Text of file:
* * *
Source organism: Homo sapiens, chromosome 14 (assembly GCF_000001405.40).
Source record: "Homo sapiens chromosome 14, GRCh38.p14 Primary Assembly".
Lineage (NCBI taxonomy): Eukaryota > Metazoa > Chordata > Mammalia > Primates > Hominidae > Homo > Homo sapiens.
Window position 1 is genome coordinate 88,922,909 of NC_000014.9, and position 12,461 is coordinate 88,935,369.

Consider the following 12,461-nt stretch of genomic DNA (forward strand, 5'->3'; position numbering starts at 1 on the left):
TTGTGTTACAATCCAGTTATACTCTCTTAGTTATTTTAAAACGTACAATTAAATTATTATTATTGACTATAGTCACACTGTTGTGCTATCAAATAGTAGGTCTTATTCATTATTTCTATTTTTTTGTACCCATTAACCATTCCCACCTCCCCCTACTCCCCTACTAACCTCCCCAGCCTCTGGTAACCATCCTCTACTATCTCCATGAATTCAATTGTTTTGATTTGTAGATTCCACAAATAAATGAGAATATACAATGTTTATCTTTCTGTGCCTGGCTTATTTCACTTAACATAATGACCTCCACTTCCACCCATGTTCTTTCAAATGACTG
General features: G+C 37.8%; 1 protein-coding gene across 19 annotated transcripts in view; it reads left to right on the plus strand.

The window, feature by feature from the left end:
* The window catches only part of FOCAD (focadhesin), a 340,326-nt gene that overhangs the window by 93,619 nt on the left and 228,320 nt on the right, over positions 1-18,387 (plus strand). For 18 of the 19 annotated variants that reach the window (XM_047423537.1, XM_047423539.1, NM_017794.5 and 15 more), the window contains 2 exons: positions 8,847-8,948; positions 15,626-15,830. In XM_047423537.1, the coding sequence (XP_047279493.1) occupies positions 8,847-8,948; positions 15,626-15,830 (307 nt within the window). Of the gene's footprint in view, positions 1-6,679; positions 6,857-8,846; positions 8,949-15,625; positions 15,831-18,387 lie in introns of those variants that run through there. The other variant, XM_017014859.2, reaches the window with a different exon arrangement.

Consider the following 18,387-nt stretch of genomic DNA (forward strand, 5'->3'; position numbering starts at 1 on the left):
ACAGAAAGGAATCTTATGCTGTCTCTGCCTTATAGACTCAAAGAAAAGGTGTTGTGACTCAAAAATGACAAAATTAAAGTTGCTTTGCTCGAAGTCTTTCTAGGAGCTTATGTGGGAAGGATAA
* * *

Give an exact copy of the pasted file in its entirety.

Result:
Source organism: Homo sapiens, chromosome 14 (assembly GCF_000001405.40).
Source record: "Homo sapiens chromosome 14, GRCh38.p14 Primary Assembly".
Lineage (NCBI taxonomy): Eukaryota > Metazoa > Chordata > Mammalia > Primates > Hominidae > Homo > Homo sapiens.
Window position 1 is genome coordinate 88,922,909 of NC_000014.9, and position 12,461 is coordinate 88,935,369.

Consider the following 12,461-nt stretch of genomic DNA (forward strand, 5'->3'; position numbering starts at 1 on the left):
TTGTGTTACAATCCAGTTATACTCTCTTAGTTATTTTAAAACGTACAATTAAATTATTATTATTGACTATAGTCACACTGTTGTGCTATCAAATAGTAGGTCTTATTCATTATTTCTATTTTTTTGTACCCATTAACCATTCCCACCTCCCCCTACTCCCCTACTAACCTCCCCAGCCTCTGGTAACCATCCTCTACTATCTCCATGAATTCAATTGTTTTGATTTGTAGATTCCACAAATAAATGAGAATATACAATGTTTATCTTTCTGTGCCTGGCTTATTTCACTTAACATAATGACCTCCACTTCCACCCATGTTCTTTCAAATGACTG
General features: G+C 37.8%; 1 protein-coding gene across 19 annotated transcripts in view; it reads left to right on the plus strand.

The window, feature by feature from the left end:
* The window catches only part of FOCAD (focadhesin), a 340,326-nt gene that overhangs the window by 93,619 nt on the left and 228,320 nt on the right, over positions 1-18,387 (plus strand). For 18 of the 19 annotated variants that reach the window (XM_047423537.1, XM_047423539.1, NM_017794.5 and 15 more), the window contains 2 exons: positions 8,847-8,948; positions 15,626-15,830. In XM_047423537.1, the coding sequence (XP_047279493.1) occupies positions 8,847-8,948; positions 15,626-15,830 (307 nt within the window). Of the gene's footprint in view, positions 1-6,679; positions 6,857-8,846; positions 8,949-15,625; positions 15,831-18,387 lie in introns of those variants that run through there. The other variant, XM_017014859.2, reaches the window with a different exon arrangement.

Consider the following 18,387-nt stretch of genomic DNA (forward strand, 5'->3'; position numbering starts at 1 on the left):
ACAGAAAGGAATCTTATGCTGTCTCTGCCTTATAGACTCAAAGAAAAGGTGTTGTGACTCAAAAATGACAAAATTAAAGTTGCTTTGCTCGAAGTCTTTCTAGGAGCTTATGTGGGAAGGATAA